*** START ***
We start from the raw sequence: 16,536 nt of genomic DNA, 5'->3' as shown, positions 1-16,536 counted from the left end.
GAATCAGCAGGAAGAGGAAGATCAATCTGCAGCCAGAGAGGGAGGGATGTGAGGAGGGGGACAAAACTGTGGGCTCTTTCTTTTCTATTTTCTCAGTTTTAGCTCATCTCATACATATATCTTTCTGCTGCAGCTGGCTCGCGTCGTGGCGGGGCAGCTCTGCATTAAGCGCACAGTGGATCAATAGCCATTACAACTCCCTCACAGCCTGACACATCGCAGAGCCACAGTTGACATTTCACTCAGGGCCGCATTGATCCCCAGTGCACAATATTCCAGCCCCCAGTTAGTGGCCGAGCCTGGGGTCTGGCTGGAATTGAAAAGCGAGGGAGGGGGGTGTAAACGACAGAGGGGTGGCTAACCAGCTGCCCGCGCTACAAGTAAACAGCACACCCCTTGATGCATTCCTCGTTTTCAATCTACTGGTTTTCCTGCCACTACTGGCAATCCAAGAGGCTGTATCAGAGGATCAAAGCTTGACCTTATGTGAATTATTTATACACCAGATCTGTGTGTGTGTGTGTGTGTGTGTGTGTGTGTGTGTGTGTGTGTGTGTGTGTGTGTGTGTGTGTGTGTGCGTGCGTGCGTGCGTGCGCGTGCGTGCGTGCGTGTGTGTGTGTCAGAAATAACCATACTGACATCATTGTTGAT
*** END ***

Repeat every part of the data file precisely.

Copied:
We start from the raw sequence: 16,536 nt of genomic DNA, 5'->3' as shown, positions 1-16,536 counted from the left end.
GAATCAGCAGGAAGAGGAAGATCAATCTGCAGCCAGAGAGGGAGGGATGTGAGGAGGGGGACAAAACTGTGGGCTCTTTCTTTTCTATTTTCTCAGTTTTAGCTCATCTCATACATATATCTTTCTGCTGCAGCTGGCTCGCGTCGTGGCGGGGCAGCTCTGCATTAAGCGCACAGTGGATCAATAGCCATTACAACTCCCTCACAGCCTGACACATCGCAGAGCCACAGTTGACATTTCACTCAGGGCCGCATTGATCCCCAGTGCACAATATTCCAGCCCCCAGTTAGTGGCCGAGCCTGGGGTCTGGCTGGAATTGAAAAGCGAGGGAGGGGGGTGTAAACGACAGAGGGGTGGCTAACCAGCTGCCCGCGCTACAAGTAAACAGCACACCCCTTGATGCATTCCTCGTTTTCAATCTACTGGTTTTCCTGCCACTACTGGCAATCCAAGAGGCTGTATCAGAGGATCAAAGCTTGACCTTATGTGAATTATTTATACACCAGATCTGTGTGTGTGTGTGTGTGTGTGTGTGTGTGTGTGTGTGTGTGTGTGTGTGTGTGTGTGTGTGTGTGTGCGTGCGTGCGTGCGTGCGCGTGCGTGCGTGCGTGTGTGTGTGTCAGAAATAACCATACTGACATCATTGTTGAT